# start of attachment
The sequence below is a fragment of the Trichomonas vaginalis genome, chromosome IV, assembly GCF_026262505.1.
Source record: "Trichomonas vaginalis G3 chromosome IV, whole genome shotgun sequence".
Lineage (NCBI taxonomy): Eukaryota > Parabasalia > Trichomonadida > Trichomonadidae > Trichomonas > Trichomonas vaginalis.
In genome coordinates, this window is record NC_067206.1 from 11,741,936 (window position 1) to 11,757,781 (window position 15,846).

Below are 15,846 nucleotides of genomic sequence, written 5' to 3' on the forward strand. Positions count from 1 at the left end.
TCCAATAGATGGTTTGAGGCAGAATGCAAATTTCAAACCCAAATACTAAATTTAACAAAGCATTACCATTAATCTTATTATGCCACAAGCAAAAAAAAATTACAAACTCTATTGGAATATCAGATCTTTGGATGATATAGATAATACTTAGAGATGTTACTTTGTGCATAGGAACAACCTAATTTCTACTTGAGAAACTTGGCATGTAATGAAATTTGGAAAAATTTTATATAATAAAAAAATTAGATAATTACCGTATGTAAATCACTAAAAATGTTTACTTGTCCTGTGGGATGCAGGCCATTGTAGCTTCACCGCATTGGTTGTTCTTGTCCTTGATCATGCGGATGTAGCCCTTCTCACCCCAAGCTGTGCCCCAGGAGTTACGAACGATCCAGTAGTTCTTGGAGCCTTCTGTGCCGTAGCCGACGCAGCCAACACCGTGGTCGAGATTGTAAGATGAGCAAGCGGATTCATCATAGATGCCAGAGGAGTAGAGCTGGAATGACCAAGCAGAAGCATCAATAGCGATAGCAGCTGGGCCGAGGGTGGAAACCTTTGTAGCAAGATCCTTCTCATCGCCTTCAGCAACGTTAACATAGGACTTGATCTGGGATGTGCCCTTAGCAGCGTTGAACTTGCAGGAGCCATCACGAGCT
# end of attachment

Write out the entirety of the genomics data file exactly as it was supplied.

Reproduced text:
The sequence below is a fragment of the Trichomonas vaginalis genome, chromosome IV, assembly GCF_026262505.1.
Source record: "Trichomonas vaginalis G3 chromosome IV, whole genome shotgun sequence".
Lineage (NCBI taxonomy): Eukaryota > Parabasalia > Trichomonadida > Trichomonadidae > Trichomonas > Trichomonas vaginalis.
In genome coordinates, this window is record NC_067206.1 from 11,741,936 (window position 1) to 11,757,781 (window position 15,846).

Below are 15,846 nucleotides of genomic sequence, written 5' to 3' on the forward strand. Positions count from 1 at the left end.
TCCAATAGATGGTTTGAGGCAGAATGCAAATTTCAAACCCAAATACTAAATTTAACAAAGCATTACCATTAATCTTATTATGCCACAAGCAAAAAAAAATTACAAACTCTATTGGAATATCAGATCTTTGGATGATATAGATAATACTTAGAGATGTTACTTTGTGCATAGGAACAACCTAATTTCTACTTGAGAAACTTGGCATGTAATGAAATTTGGAAAAATTTTATATAATAAAAAAATTAGATAATTACCGTATGTAAATCACTAAAAATGTTTACTTGTCCTGTGGGATGCAGGCCATTGTAGCTTCACCGCATTGGTTGTTCTTGTCCTTGATCATGCGGATGTAGCCCTTCTCACCCCAAGCTGTGCCCCAGGAGTTACGAACGATCCAGTAGTTCTTGGAGCCTTCTGTGCCGTAGCCGACGCAGCCAACACCGTGGTCGAGATTGTAAGATGAGCAAGCGGATTCATCATAGATGCCAGAGGAGTAGAGCTGGAATGACCAAGCAGAAGCATCAATAGCGATAGCAGCTGGGCCGAGGGTGGAAACCTTTGTAGCAAGATCCTTCTCATCGCCTTCAGCAACGTTAACATAGGACTTGATCTGGGATGTGCCCTTAGCAGCGTTGAACTTGCAGGAGCCATCACGAGCT